National average farmland prices ranged from €5,900/ac for poor quality to €9,381/ac for good land in 2020, according to a new report.
The Society of Chartered Surveyors Ireland / Teagasc Agricultural Land Market Review and Outlook Report 2021 revealed the figure today (Tuesday, April 20).
In the new report, the two organisations outlined that land prices are predicted to rise by 4% on average this year.
A new feature in this year’s annual survey, the eighth in the series, is that it now provides a county-by-county breakdown on prices of good land and poor-quality land in a price guide (below).
In a departure from previous years, the SCSI and Teagasc also provided land prices for both good-quality and poor-quality land in each county, as well as a round-up per province.
In addition, the SCSI/Teagasc report provides a farmland value breakdown depending on the size of the holding, offering three categories: less than 50ac; between 50 and 100ac; and over 100ac.
Three tables – Leinster, Munster and Connacht/Ulster – were provided with a breakdown of these prices in the report (as can be viewed below).
Commenting on the factors surrounding demand for farmland – farmers and farm fortunes – Teagasc economist Dr. Jason Loughrey said that while Covid-19 may have impacted the volume of sales, it had little impact on agricultural commodity prices last year.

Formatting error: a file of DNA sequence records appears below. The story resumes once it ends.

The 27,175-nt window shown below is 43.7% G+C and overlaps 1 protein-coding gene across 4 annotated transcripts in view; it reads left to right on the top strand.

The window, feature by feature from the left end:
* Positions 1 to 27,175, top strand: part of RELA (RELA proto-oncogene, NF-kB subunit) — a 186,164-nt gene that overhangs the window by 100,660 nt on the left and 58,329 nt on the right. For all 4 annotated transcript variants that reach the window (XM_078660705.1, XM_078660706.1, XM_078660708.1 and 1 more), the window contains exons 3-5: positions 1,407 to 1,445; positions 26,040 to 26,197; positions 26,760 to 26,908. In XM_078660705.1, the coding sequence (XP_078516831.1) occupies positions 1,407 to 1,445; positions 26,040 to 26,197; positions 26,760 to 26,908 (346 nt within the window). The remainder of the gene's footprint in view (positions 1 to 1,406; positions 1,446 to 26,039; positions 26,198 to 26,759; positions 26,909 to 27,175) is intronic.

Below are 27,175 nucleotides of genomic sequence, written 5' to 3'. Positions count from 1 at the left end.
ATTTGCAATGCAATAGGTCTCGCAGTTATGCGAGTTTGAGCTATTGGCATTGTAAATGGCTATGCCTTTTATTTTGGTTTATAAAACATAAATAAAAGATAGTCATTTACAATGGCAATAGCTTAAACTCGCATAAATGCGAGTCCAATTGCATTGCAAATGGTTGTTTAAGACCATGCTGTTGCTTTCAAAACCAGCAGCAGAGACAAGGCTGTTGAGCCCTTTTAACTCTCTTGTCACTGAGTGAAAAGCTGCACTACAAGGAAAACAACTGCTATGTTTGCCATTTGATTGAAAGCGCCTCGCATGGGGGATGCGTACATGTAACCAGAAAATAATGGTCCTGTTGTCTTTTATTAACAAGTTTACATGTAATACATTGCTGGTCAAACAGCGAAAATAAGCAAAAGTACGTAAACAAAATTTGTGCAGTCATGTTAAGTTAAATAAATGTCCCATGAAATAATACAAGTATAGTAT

This helped to support farm incomes and land values at a time of great uncertainty, he said, adding:
“The closure of hotels and restaurants and the contraction in the tourist business led to a sharp fall in sales of food and drink through these channels. However, this was largely offset by increased food and drink consumption within the home.
“Overall it is estimated that the average farm income in Ireland increased by 6% in 2020 and this year we forecast an increase of a further 3%.
“Looking at the various farm sectors, last year was a good one for sheep farmers in particular, as they benefitted from higher prices – as did pig producers.
“Dairy farm incomes were stable, while incomes on cattle rearing farms increased. There was no change on other cattle farms.
“Tillage farmers did have a disappointing year due to adverse weather conditions which led to low yields and a drop in income,” the Teagasc economist added.
“While farmers benefitted from lower input costs last year, they are facing some cost pressures this year, with feed, fertiliser and fuel prices all on the increase.
“Lamb prices are expected to be significantly higher in 2021 relative to 2020 and farmers with a sheep enterprise will therefore benefit. A slight improvement in cattle farm income is expected with dairy incomes remaining stable.
“The outlook for tillage farm income this year is contingent on cereal yield developments.
“Normal weather through to the harvest period would see a significant improvement in tillage farm income in 2021” Dr. Loughrey concluded.